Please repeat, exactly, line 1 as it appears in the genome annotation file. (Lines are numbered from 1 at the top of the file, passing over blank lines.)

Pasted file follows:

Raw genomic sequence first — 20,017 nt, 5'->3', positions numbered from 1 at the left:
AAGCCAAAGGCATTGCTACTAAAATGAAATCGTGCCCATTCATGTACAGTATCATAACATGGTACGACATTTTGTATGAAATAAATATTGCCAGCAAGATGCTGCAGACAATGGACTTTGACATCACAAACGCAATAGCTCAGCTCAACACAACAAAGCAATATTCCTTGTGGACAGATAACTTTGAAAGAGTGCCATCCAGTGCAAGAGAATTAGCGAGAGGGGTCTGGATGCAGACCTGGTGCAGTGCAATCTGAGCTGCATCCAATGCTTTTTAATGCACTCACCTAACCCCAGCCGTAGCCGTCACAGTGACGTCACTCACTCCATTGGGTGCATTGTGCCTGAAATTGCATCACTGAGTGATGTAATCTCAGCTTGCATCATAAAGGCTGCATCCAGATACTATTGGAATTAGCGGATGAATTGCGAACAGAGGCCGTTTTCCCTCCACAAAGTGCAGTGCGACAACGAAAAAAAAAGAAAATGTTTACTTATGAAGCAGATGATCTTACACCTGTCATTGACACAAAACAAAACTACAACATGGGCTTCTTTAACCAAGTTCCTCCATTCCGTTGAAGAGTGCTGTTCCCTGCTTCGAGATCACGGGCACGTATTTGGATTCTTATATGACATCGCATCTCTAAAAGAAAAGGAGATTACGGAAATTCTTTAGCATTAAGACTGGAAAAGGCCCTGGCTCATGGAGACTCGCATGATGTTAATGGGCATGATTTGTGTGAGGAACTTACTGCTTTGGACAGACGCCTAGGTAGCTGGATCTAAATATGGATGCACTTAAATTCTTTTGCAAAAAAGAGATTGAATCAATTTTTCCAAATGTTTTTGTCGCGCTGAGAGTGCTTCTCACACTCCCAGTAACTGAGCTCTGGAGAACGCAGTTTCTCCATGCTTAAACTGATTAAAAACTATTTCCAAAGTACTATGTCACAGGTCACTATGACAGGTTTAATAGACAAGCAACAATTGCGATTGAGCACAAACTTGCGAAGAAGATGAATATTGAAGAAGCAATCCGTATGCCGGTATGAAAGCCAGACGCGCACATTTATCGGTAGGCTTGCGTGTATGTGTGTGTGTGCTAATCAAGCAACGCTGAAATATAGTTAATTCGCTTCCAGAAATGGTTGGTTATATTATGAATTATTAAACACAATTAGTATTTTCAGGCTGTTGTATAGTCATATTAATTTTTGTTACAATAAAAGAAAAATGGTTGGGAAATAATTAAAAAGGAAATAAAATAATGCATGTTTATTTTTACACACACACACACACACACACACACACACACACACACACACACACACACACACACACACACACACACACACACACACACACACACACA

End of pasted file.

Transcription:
Raw genomic sequence first — 20,017 nt, 5'->3', positions numbered from 1 at the left: